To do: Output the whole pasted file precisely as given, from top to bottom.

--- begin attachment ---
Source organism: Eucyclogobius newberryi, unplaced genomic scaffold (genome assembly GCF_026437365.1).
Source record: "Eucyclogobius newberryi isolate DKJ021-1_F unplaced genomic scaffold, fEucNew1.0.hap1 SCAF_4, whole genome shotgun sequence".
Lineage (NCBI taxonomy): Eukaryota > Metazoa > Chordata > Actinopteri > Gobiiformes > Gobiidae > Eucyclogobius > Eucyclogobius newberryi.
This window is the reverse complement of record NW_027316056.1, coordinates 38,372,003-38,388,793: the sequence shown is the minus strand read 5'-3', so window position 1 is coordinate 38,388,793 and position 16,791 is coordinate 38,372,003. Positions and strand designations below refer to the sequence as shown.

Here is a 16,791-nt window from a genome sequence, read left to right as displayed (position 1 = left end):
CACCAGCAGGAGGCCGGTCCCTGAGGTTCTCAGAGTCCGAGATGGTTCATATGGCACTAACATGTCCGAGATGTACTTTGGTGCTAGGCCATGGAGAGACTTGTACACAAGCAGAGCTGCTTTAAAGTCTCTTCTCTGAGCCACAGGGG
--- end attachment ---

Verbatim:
Source organism: Eucyclogobius newberryi, unplaced genomic scaffold (genome assembly GCF_026437365.1).
Source record: "Eucyclogobius newberryi isolate DKJ021-1_F unplaced genomic scaffold, fEucNew1.0.hap1 SCAF_4, whole genome shotgun sequence".
Lineage (NCBI taxonomy): Eukaryota > Metazoa > Chordata > Actinopteri > Gobiiformes > Gobiidae > Eucyclogobius > Eucyclogobius newberryi.
This window is the reverse complement of record NW_027316056.1, coordinates 38,372,003-38,388,793: the sequence shown is the minus strand read 5'-3', so window position 1 is coordinate 38,388,793 and position 16,791 is coordinate 38,372,003. Positions and strand designations below refer to the sequence as shown.

Here is a 16,791-nt window from a genome sequence, read left to right as displayed (position 1 = left end):
CACCAGCAGGAGGCCGGTCCCTGAGGTTCTCAGAGTCCGAGATGGTTCATATGGCACTAACATGTCCGAGATGTACTTTGGTGCTAGGCCATGGAGAGACTTGTACACAAGCAGAGCTGCTTTAAAGTCTCTTCTCTGAGCCACAGGGG